Kids Take Action

Inspiring stories about kids making a difference for bats

Riverheads 5th Grade creates Bat Art!

To kick off #BatWeek 2021, we want to share the creativity of the 5th graders at Riverheads Elementary School in Augusta County , VA. 5th grade studies bats every year, and because they are finally able to attend in person and have visitors, we got to collaborate with them again and bring our embassabats Click and Curly!

This year, they decided to unleash their artistic side and gifted us with these lovely drawings of (mostly) native bats! Please enjoy all the drawings!

We understand there may still be some art in progress, so check back to see if there are any additions.

Thank you Riverheads 5th Grade! We think you are ALL bat heroes!

Girls Take Action!

To kick off #BatWeek, we’re going to tell you the tale of

some determined Girl Scouts, who being fierce and smart, decided that

Washington, DC needed an official mammal. And what mammal best represents fierce and smart? Why bats of course!

The Girl Scouts of The Capitol Hill Cluster School (Troops

44046, 44047, and 44051, and 44082, ranging from Daisies through Cadettes) learned about the plight of DC’s bats when Bat Conservation educator Deborah Hammer took them on a bat hike right in their own backyards.

"Last year, we went on an evening walk with a bat expert

along the Anacostia River. We heard so many bats on the bat walk! DC has thousands of bats flying around every night." - Julia, 5th grade

They learned that the region’s little brown bat had been

decimated by white nose syndrome, and an idea took hold. They decided that to raise awareness of DC’s bats, they’d propose the little brown bat as DC’s first and only official mammal. And that’s where things got complicated. The Scouts wrote a proposal and made a formal presentation to city council, which were very well received, and they moved forward with a very detailed political process filled with phone calls, editing the proposal, finding a sponsor, and meetings, before hitting a rather large bump in the road.

You see, there hasn’t been a little brown bat confirmed in DC for FIFTEEN years! Landscape level changes in the city were pushing little bats out before white nose hit, and the dreadful fungal disease wiped out most ofthe remaining population. Wildlife biologists suggested that it might be better to select a more common bat, one that seems comfortable in urban environs, and one that contributes mightily to protecting the wonderful green spaces for which DC is famous. And what bat is that? The handsome, beetle munching, big brown bat!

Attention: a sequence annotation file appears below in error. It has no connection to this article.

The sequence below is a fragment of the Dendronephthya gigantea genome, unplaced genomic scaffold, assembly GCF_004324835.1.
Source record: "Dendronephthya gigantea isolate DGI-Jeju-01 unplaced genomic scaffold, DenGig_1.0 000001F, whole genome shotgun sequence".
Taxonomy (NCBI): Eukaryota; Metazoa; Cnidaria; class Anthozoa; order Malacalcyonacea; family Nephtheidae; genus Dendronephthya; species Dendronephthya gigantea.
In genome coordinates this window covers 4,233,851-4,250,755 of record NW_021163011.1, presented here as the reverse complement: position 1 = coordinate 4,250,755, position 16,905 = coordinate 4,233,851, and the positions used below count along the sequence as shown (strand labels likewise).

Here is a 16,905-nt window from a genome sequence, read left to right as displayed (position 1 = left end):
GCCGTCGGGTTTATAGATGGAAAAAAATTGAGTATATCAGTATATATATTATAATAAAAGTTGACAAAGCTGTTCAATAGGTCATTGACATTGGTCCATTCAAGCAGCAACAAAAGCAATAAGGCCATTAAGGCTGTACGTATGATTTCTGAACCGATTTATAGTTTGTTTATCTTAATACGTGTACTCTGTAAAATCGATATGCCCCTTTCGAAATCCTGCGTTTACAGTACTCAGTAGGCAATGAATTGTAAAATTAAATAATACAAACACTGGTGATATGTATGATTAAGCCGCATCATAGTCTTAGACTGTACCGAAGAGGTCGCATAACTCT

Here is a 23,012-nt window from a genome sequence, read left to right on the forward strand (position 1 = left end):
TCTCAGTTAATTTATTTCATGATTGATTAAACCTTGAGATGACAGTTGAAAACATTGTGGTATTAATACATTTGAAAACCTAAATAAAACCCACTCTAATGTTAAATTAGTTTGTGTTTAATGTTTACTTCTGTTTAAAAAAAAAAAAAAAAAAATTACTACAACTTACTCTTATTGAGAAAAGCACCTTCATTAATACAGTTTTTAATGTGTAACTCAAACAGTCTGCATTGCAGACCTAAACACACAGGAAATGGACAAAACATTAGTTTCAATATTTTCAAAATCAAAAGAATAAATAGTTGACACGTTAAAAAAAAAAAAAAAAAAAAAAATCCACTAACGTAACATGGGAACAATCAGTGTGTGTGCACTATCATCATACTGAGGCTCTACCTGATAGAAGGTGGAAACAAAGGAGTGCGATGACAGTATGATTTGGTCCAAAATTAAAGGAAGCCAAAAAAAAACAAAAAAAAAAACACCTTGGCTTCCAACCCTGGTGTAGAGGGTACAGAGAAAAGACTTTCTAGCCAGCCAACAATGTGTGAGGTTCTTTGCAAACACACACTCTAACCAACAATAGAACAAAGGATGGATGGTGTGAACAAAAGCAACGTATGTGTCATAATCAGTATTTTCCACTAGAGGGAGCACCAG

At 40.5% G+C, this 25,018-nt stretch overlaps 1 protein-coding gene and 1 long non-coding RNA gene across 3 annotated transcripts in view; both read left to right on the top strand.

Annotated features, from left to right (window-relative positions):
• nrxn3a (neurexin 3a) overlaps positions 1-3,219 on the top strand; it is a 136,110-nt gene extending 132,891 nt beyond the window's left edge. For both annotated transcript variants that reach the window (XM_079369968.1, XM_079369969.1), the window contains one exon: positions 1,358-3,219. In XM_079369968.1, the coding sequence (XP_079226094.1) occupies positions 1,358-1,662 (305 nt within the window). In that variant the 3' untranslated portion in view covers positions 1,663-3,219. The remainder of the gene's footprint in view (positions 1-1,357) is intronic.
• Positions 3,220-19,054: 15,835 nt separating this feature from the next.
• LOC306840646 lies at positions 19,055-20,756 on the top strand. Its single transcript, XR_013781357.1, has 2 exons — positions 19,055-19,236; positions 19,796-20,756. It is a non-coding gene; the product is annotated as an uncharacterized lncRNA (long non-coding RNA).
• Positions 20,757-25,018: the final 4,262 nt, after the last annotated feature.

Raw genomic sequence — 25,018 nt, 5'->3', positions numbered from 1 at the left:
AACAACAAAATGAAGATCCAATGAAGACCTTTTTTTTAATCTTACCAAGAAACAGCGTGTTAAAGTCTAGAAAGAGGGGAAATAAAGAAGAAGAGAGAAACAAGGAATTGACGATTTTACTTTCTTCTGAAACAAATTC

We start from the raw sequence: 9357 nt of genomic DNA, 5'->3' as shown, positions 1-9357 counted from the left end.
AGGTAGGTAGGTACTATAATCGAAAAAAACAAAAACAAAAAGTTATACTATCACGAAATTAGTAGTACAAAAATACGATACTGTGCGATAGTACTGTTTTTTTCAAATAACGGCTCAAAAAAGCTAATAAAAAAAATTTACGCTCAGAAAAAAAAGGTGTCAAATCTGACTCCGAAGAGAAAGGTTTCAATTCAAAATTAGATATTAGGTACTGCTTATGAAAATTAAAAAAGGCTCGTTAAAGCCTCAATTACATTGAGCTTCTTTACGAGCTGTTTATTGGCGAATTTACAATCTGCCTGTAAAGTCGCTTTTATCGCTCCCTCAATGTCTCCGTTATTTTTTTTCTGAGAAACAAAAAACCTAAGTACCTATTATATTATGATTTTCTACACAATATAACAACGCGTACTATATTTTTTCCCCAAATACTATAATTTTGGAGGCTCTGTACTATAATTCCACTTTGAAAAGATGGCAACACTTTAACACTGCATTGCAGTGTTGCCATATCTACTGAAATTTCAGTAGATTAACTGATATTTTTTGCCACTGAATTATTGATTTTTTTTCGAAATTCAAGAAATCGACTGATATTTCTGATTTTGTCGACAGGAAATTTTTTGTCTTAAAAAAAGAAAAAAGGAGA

"This process was really difficult because we had to put together a presentation, schedule a meeting with our councilmember, and then once he decided to sponsor the bill we had to help draft the bill, and then testify at a hearing. It was all really nerve wracking because we had to show up and be our best selves for the councilmembers. But now we're all really happy because after all of our hard work, the Big Brown Bat will be DC's state mammal. This will help others learn about bats because bats are really misunderstood, but they're amazing creatures." - Ava, 6th grade

So with a rewritten proposal, the Girl Scouts were back at city council, and this time they got to testify at a hearing! And the proposal was accepted. There are a few more steps before it's official, but because of their hard work and perseverance, Washington, DC, is on its way to having a state mammal, the Big Brown Bat.

Congratulations Girl Scouts of The Capitol Hill Cluster School. You are true bat heroes!

Conservation Projects

Check out these awesome conservation projects. They are all led by concerned young people. Click on the projects to see all the details!

Aryana’s Girl Scout Gold Award

Aryana Zullo wrote and illustrated a wonderful book for young readers to show just how much bats contribute to society! She also stays busy doing book readings and signing and advocating for bats wherever she goes. Please read her amazing book.

Erin's Silver Project

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